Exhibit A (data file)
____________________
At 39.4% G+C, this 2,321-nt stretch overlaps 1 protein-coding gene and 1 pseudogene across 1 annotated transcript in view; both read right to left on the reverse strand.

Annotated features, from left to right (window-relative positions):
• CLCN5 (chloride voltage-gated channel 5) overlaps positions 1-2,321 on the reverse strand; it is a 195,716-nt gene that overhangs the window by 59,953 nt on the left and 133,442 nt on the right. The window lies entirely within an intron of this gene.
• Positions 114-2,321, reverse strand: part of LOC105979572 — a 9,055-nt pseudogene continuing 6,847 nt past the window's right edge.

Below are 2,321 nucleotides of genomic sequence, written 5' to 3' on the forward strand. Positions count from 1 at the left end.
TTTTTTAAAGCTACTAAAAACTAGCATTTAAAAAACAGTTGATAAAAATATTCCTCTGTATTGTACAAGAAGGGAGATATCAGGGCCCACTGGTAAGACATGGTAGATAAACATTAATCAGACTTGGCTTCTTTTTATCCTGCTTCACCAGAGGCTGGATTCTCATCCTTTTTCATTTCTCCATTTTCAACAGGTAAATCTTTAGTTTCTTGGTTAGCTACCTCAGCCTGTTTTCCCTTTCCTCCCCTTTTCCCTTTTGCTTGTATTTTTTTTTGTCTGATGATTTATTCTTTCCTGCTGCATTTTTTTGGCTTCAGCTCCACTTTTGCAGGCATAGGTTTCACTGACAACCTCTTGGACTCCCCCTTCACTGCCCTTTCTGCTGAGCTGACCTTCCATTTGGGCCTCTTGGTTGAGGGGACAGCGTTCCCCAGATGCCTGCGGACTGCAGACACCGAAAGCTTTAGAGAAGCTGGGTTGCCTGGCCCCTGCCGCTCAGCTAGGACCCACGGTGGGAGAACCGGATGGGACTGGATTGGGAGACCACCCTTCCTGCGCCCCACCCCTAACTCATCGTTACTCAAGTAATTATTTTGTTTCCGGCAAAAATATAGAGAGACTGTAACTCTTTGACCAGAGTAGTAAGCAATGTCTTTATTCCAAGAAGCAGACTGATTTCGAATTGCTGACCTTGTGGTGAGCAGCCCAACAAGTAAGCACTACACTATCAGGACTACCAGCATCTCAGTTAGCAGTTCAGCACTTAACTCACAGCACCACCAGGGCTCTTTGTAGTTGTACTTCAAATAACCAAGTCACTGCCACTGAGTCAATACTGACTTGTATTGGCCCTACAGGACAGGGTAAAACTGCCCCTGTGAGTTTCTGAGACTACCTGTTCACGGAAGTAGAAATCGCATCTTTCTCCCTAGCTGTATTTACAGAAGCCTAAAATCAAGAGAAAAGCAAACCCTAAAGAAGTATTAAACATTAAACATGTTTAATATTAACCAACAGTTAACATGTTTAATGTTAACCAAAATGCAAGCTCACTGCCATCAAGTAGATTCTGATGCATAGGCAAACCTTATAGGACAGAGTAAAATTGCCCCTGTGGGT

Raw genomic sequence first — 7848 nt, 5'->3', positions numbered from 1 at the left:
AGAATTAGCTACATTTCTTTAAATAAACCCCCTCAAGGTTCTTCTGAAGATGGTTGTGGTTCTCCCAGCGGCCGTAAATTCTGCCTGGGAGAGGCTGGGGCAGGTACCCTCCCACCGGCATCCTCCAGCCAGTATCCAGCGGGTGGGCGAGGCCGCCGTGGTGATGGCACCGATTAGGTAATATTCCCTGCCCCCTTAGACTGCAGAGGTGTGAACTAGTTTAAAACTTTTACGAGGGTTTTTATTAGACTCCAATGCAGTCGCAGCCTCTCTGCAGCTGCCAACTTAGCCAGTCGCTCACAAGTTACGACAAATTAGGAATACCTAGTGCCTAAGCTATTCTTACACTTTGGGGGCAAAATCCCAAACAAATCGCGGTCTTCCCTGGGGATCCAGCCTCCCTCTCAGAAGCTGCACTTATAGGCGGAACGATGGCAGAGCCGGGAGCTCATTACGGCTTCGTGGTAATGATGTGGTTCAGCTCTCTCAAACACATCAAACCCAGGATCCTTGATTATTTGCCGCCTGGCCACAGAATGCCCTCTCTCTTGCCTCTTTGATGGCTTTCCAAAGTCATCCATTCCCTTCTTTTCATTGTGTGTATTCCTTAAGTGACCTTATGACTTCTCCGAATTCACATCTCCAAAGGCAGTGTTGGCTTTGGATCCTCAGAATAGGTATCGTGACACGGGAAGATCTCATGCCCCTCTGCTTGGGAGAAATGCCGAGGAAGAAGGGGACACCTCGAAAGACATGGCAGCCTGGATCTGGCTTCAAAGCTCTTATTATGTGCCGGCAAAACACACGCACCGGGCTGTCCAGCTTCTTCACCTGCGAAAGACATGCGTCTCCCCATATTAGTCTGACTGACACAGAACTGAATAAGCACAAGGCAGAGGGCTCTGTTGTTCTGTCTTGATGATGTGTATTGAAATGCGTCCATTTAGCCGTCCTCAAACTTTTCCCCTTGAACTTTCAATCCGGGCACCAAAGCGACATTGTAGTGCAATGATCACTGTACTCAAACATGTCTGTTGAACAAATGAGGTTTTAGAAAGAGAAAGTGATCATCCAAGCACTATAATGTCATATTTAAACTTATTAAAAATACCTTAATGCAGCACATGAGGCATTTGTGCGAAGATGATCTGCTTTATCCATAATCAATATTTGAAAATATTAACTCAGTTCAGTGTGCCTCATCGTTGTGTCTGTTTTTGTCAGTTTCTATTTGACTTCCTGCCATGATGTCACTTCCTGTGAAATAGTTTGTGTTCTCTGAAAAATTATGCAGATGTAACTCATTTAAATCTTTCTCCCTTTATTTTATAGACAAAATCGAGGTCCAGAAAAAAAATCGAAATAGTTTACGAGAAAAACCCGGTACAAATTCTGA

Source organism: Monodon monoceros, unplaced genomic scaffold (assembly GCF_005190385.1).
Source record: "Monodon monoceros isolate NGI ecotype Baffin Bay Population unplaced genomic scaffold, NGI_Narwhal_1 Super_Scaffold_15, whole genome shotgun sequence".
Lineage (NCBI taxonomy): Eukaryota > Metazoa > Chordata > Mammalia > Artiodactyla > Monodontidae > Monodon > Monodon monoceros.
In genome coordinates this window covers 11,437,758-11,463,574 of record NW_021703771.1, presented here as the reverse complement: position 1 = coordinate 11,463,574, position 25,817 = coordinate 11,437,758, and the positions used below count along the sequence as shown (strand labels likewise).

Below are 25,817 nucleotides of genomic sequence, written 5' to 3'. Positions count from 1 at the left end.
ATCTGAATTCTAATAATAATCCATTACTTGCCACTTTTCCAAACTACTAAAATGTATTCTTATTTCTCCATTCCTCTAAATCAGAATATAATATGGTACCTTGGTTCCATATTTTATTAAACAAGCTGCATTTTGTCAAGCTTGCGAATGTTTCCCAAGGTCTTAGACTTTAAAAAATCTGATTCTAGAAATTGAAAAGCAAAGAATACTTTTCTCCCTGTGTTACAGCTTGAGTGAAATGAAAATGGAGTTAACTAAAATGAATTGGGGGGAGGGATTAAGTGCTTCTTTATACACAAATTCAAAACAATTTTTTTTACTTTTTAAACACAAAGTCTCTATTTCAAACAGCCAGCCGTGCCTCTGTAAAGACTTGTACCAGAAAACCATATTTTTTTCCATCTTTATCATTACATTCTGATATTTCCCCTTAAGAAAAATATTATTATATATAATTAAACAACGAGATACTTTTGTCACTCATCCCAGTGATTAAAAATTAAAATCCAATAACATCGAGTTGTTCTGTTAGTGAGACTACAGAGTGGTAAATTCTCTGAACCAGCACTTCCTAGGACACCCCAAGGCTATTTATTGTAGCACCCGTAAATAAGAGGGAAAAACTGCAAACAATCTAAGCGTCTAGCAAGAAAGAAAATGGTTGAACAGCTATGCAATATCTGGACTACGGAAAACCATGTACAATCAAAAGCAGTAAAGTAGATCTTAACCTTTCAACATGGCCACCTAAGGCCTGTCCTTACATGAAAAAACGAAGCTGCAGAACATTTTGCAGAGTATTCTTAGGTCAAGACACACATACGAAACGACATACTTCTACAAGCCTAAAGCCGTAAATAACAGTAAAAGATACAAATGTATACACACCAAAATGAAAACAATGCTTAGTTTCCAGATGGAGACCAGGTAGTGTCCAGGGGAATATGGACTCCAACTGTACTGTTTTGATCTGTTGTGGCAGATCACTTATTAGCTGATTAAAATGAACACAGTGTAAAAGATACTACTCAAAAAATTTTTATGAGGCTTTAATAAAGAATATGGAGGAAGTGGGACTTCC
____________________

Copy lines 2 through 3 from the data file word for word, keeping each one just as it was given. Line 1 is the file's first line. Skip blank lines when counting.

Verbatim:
Annotated features, from left to right (window-relative positions):
• CLCN5 (chloride voltage-gated channel 5) overlaps positions 1-2,321 on the reverse strand; it is a 195,716-nt gene that overhangs the window by 59,953 nt on the left and 133,442 nt on the right. The window lies entirely within an intron of this gene.